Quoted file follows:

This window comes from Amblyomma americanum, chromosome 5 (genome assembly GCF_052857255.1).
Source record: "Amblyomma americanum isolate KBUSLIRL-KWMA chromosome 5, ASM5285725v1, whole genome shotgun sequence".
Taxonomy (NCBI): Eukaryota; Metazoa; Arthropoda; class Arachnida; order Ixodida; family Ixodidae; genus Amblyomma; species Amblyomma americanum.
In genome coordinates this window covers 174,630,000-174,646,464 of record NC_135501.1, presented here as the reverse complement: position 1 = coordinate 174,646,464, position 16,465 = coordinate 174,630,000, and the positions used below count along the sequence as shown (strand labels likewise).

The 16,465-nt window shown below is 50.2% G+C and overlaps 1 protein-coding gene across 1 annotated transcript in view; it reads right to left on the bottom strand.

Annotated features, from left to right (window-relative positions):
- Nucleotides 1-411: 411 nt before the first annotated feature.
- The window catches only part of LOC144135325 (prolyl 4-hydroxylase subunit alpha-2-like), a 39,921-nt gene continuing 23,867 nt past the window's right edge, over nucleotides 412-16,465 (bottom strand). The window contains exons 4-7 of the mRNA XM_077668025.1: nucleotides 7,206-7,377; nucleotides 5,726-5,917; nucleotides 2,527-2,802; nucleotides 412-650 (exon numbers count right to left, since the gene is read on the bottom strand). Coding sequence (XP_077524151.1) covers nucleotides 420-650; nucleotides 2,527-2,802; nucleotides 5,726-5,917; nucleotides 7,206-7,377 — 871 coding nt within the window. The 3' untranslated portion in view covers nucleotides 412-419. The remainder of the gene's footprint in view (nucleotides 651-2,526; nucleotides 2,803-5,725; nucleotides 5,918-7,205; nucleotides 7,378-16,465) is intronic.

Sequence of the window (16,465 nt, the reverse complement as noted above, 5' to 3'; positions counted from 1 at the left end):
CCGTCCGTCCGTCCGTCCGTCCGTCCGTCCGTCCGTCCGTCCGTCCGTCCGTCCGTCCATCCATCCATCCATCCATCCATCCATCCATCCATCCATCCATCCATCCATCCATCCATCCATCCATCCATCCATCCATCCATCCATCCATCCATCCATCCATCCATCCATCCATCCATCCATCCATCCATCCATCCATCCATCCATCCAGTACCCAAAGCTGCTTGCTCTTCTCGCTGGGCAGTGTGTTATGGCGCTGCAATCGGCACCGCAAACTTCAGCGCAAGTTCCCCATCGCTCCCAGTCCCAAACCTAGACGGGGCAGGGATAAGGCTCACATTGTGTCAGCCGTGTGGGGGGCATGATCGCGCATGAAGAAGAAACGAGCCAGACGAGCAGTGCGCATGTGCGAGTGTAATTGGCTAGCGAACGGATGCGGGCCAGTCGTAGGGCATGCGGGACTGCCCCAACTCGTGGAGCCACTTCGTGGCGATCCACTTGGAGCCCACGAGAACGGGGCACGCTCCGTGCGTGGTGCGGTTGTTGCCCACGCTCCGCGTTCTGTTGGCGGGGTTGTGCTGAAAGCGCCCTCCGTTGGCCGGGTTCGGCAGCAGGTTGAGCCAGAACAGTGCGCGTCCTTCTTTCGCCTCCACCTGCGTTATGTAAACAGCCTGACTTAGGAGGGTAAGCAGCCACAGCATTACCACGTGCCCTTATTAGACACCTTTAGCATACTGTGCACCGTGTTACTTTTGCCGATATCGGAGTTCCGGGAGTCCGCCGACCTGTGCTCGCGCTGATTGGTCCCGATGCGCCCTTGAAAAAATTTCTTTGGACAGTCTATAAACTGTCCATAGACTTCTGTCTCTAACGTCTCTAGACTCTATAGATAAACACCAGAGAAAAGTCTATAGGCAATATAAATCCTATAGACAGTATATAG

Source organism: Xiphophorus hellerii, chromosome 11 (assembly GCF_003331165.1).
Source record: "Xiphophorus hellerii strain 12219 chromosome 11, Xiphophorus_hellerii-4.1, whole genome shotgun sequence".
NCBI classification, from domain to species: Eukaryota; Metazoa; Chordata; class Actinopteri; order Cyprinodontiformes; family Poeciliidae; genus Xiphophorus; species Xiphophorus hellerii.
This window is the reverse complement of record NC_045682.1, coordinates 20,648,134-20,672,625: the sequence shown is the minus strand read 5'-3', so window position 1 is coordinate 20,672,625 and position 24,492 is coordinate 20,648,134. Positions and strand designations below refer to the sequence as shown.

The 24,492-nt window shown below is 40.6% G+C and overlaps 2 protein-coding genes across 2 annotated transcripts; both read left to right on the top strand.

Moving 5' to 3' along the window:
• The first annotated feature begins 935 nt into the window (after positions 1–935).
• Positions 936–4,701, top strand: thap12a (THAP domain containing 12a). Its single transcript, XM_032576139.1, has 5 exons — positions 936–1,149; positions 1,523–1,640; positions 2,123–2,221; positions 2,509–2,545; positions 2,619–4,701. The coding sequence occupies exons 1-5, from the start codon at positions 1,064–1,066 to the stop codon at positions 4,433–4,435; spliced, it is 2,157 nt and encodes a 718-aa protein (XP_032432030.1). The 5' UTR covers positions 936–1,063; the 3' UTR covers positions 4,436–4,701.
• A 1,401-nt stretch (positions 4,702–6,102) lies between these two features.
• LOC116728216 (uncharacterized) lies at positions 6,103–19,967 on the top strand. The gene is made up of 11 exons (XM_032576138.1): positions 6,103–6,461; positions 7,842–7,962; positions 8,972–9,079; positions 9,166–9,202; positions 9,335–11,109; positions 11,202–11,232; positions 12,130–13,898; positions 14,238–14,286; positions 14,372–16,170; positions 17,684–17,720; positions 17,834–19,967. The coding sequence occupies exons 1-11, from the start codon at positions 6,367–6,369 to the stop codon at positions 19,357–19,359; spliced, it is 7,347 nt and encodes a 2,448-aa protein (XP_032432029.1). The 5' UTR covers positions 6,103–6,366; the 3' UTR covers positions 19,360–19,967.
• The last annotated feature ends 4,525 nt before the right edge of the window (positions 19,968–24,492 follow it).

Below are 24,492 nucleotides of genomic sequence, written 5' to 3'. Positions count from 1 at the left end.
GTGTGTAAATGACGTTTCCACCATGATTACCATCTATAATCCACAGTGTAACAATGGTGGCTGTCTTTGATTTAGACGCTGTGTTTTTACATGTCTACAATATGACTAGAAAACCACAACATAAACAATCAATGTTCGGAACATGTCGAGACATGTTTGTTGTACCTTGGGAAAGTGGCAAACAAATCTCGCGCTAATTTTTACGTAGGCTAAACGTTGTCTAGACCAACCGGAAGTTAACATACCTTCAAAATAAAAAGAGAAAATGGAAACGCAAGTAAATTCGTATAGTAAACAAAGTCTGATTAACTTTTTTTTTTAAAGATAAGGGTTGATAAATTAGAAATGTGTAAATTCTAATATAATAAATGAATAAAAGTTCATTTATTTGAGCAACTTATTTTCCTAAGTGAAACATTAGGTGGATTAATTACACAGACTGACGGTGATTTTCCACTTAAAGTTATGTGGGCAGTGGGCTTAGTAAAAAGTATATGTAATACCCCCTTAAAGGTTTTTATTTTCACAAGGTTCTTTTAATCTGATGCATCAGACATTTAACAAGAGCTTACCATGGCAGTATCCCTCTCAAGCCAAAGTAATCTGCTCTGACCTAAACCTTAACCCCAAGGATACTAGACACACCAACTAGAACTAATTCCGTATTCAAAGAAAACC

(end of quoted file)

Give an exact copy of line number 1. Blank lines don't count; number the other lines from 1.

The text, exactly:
This window comes from Amblyomma americanum, chromosome 5 (genome assembly GCF_052857255.1).